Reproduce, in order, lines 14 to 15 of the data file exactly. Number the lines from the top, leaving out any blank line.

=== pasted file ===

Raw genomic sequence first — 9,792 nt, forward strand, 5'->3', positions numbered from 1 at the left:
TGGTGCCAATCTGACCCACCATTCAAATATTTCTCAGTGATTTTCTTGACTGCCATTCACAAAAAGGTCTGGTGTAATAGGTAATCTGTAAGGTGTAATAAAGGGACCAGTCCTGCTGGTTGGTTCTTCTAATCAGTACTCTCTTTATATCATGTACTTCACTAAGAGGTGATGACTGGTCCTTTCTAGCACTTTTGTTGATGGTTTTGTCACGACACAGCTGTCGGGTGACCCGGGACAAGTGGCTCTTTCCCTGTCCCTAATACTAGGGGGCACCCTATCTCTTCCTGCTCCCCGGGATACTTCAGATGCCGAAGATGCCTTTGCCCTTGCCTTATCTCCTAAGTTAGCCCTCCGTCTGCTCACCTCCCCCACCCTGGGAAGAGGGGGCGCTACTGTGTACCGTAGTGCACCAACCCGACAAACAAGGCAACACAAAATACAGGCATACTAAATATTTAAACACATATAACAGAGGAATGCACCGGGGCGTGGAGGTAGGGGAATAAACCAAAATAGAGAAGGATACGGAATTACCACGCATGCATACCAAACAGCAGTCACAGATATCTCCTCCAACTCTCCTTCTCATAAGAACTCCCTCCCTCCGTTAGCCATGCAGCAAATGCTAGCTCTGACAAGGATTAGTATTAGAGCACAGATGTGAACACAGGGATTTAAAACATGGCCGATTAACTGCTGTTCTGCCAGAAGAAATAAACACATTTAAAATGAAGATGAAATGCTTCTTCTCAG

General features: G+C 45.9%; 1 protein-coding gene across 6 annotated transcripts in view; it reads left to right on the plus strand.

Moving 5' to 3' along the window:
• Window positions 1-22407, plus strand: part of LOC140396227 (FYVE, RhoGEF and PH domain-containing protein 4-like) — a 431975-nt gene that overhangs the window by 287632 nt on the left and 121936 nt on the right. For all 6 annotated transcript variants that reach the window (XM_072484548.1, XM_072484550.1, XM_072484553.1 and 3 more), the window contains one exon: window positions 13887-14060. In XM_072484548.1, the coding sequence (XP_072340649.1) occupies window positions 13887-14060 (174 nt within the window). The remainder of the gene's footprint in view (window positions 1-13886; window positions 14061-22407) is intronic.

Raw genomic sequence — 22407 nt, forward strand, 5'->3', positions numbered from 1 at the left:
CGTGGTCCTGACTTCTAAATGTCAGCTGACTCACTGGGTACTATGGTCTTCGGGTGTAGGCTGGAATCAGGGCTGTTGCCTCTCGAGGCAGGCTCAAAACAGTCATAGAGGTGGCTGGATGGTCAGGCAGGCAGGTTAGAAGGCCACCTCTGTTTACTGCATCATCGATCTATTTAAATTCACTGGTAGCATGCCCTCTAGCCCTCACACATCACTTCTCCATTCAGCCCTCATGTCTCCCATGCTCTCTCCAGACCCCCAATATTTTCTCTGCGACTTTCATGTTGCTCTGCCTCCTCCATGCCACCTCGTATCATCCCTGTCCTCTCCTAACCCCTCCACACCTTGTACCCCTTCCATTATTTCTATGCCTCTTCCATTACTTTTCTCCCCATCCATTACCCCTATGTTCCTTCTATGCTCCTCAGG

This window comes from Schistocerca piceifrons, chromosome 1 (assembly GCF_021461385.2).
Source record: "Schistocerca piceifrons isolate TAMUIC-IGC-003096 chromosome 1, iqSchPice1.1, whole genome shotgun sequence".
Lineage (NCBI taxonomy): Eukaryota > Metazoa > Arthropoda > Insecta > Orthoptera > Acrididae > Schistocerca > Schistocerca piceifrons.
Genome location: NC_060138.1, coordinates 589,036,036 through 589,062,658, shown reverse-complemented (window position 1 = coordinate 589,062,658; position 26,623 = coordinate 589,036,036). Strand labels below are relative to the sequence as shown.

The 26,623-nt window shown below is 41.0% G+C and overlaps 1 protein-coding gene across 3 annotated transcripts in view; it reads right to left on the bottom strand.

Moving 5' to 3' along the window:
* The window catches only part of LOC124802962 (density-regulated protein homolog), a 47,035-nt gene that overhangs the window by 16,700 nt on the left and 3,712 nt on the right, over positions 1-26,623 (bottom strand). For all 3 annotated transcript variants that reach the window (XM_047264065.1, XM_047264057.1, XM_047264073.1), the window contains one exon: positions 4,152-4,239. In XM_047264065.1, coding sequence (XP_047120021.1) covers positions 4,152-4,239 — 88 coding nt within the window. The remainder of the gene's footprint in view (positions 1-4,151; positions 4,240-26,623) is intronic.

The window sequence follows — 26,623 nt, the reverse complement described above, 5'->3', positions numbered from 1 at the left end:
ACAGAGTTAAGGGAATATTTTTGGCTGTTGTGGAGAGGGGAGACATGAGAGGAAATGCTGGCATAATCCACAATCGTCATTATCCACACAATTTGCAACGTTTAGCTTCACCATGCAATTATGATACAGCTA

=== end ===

* The window catches only part of LOC124802962 (density-regulated protein homolog), a 47,035-nt gene that overhangs the window by 16,700 nt on the left and 3,712 nt on the right, over positions 1-26,623 (bottom strand). For all 3 annotated transcript variants that reach the window (XM_047264065.1, XM_047264057.1, XM_047264073.1), the window contains one exon: positions 4,152-4,239. In XM_047264065.1, coding sequence (XP_047120021.1) covers positions 4,152-4,239 — 88 coding nt within the window. The remainder of the gene's footprint in view (positions 1-4,151; positions 4,240-26,623) is intronic.

The window sequence follows — 26,623 nt, the reverse complement described above, 5'->3', positions numbered from 1 at the left end: